title Understanding Youths’ Ability to Interpret 3D-Printed Physical Activity Data and Identify Associated Intensity Levels: Mixed-Methods Study
spellingShingle Understanding Youths’ Ability to Interpret 3D-Printed Physical Activity Data and Identify Associated Intensity Levels: Mixed-Methods Study
Melitta, McNarry
Kelly, Mackintosh
title_short Understanding Youths’ Ability to Interpret 3D-Printed Physical Activity Data and Identify Associated Intensity Levels: Mixed-Methods Study
title_full Understanding Youths’ Ability to Interpret 3D-Printed Physical Activity Data and Identify Associated Intensity Levels: Mixed-Methods Study
title_fullStr Understanding Youths’ Ability to Interpret 3D-Printed Physical Activity Data and Identify Associated Intensity Levels: Mixed-Methods Study
title_full_unstemmed Understanding Youths’ Ability to Interpret 3D-Printed Physical Activity Data and Identify Associated Intensity Levels: Mixed-Methods Study
title_sort Understanding Youths’ Ability to Interpret 3D-Printed Physical Activity Data and Identify Associated Intensity Levels: Mixed-Methods Study
author_id_str_mv 062f5697ff59f004bc8c713955988398
bdb20e3f31bcccf95c7bc116070c4214
author_id_fullname_str_mv 062f5697ff59f004bc8c713955988398_***_Melitta, McNarry
bdb20e3f31bcccf95c7bc116070c4214_***_Kelly, Mackintosh
author Melitta, McNarry
Kelly, Mackintosh
author2 Sam Graeme Morgan Crossley
Melitta McNarry
Michael Rosenberg
Zoe R Knowles
Parisa Eslambolchilar
Kelly Mackintosh
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hierarchy_top_title College of Engineering
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description Background: A significant proportion of youth in the United Kingdom fail to meet the recommended 60 minutes of moderate-to-vigorous physical activity every day. One of the major barriers encountered in achieving these physical activity recommendations is the perceived difficulty for youths to interpret physical activity intensity levels and apply them to everyday activities. Personalized physical activity feedback is an important method to educate youths about behaviors and associated outcomes. Recent advances in 3D printing have enabled novel ways of representing physical activity levels through personalized tangible feedback to enhance youths’ understanding of concepts and make data more available in the everyday physical environment rather than on screen.Objective: The purpose of this research was to elicit youths’ (children and adolescents) interpretations of two age-specific 3D models displaying physical activity and to assess their ability to appropriately align activities to the respective intensity.Methods: Twelve primary school children (9 boys; mean age 7.8 years; SD 0.4 years) and 12 secondary school adolescents (6 boys; mean age 14.1 years; SD 0.3 years) participated in individual semistructured interviews. Interview questions, in combination with two interactive tasks, focused on youths’ ability to correctly identify physical activity intensities and interpret an age-specific 3D model. Interviews were transcribed verbatim, content was analyzed, and outcomes were represented via tables and diagrammatic pen profiles.Results: Youths, irrespective of age, demonstrated a poor ability to define moderate-intensity activities. Moreover, children and adolescents demonstrated difficulty in correctly identifying light- and vigorous-intensity activities, respectively. Although youths were able to correctly interpret different components of the age-specific 3D models, children struggled to differentiate physical activity intensities represented in the models.Conclusions: These findings support the potential use of age-specific 3D models of physical activity to enhance youths’ understanding of the recommended guidelines and associated intensities.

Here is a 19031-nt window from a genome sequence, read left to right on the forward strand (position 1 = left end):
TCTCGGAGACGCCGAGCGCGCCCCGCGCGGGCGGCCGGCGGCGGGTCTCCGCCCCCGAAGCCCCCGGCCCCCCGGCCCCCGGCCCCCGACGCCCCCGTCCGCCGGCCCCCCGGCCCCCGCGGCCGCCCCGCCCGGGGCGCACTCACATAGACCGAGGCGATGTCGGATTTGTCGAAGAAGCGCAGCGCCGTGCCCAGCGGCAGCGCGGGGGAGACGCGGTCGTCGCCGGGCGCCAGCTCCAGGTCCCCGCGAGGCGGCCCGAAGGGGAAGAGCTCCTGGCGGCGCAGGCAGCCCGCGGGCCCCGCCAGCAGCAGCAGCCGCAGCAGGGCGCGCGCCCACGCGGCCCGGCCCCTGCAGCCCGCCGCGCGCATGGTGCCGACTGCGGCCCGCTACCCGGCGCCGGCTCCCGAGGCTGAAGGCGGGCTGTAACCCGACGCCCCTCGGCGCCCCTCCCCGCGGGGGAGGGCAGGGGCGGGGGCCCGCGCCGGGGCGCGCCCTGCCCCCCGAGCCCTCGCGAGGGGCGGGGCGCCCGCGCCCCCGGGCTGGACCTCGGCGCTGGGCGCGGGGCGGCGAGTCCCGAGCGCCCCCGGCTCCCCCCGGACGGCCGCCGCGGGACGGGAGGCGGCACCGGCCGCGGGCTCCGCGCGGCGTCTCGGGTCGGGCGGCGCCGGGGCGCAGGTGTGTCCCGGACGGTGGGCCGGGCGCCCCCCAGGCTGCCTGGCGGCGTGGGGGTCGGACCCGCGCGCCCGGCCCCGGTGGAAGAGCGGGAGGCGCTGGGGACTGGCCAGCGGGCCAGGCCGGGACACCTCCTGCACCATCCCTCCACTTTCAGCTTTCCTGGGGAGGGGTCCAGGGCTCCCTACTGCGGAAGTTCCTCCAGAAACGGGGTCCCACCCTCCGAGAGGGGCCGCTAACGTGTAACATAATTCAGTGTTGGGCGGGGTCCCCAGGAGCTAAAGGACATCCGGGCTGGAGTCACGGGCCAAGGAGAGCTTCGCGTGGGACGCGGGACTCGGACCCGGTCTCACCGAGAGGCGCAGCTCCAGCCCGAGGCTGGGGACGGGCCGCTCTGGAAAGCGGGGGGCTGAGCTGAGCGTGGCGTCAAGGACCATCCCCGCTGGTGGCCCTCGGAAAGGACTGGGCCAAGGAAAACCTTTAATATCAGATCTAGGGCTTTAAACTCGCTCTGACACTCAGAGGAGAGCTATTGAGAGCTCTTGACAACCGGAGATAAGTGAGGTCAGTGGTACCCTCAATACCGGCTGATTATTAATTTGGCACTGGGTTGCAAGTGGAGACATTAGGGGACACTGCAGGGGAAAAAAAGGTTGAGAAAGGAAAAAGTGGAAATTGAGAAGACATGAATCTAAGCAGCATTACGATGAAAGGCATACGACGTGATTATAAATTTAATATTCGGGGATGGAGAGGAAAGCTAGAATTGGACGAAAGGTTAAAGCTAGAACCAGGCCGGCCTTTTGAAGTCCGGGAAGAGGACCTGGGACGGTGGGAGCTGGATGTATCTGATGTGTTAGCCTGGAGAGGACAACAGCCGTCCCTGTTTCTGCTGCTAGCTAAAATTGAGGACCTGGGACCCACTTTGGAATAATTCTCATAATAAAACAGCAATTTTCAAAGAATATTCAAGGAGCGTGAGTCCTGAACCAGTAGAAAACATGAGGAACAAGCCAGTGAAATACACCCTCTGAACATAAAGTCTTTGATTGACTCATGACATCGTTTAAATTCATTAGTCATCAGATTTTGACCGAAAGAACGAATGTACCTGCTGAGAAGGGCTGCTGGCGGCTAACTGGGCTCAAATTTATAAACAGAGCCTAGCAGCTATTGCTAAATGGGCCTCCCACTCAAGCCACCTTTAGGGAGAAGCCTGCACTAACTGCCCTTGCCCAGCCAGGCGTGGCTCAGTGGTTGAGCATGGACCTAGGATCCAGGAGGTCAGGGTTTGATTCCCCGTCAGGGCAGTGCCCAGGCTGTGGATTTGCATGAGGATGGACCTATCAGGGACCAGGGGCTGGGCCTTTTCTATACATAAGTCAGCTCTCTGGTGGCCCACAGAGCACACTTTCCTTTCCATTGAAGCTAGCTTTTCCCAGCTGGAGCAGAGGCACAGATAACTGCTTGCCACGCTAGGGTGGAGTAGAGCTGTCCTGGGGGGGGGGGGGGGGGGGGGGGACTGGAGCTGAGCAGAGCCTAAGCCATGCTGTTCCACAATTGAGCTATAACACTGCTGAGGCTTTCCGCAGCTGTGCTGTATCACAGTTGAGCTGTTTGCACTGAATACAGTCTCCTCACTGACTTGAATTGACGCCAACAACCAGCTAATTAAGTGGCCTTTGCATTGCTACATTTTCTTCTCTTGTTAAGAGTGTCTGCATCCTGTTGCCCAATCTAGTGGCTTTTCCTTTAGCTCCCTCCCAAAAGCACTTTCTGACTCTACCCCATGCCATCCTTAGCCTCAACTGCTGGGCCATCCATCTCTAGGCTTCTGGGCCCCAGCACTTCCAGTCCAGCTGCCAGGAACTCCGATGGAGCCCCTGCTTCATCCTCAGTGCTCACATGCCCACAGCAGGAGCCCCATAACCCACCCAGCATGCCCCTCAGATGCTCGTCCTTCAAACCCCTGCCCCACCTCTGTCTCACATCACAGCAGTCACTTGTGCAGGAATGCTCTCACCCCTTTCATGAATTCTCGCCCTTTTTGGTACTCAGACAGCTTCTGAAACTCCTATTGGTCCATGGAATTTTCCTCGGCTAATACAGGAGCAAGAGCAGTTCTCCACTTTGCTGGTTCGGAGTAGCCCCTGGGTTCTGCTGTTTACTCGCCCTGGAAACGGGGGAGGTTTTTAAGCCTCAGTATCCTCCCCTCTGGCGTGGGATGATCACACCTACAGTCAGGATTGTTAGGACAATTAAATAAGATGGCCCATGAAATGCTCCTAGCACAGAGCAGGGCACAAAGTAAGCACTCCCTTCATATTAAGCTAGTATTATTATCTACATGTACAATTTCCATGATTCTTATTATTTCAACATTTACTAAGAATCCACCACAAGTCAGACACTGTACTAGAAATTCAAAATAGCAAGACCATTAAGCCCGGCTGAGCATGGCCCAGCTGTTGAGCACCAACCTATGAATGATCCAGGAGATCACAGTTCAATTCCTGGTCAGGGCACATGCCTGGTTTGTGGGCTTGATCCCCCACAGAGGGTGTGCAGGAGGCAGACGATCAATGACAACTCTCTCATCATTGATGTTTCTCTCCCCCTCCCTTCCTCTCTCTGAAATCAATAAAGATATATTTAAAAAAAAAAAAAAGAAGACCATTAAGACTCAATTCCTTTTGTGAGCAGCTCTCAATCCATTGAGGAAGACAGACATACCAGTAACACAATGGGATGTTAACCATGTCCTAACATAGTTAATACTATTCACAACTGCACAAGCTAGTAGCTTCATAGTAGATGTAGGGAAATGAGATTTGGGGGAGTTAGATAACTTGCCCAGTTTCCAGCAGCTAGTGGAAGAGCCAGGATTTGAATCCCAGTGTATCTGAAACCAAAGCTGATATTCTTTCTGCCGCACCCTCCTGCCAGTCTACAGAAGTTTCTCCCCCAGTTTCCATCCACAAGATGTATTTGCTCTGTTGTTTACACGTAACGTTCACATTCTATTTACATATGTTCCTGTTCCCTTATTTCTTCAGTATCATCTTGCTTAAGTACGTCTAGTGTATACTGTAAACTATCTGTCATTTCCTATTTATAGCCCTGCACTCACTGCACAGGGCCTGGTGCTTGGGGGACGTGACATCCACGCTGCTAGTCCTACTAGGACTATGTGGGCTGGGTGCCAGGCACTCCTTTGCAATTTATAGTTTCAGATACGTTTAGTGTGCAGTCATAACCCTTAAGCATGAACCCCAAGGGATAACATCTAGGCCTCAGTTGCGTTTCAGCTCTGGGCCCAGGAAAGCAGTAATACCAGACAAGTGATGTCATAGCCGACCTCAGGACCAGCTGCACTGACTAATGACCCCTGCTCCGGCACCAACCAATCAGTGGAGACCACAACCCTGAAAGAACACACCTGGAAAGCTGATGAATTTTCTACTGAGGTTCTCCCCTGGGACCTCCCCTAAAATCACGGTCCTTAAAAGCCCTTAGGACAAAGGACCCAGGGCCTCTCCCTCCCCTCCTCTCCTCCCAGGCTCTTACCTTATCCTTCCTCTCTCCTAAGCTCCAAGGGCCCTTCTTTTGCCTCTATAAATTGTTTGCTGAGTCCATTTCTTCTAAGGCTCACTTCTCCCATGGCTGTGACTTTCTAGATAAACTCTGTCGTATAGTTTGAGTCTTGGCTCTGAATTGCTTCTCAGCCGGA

published_date 2019-02-28T04:08:19Z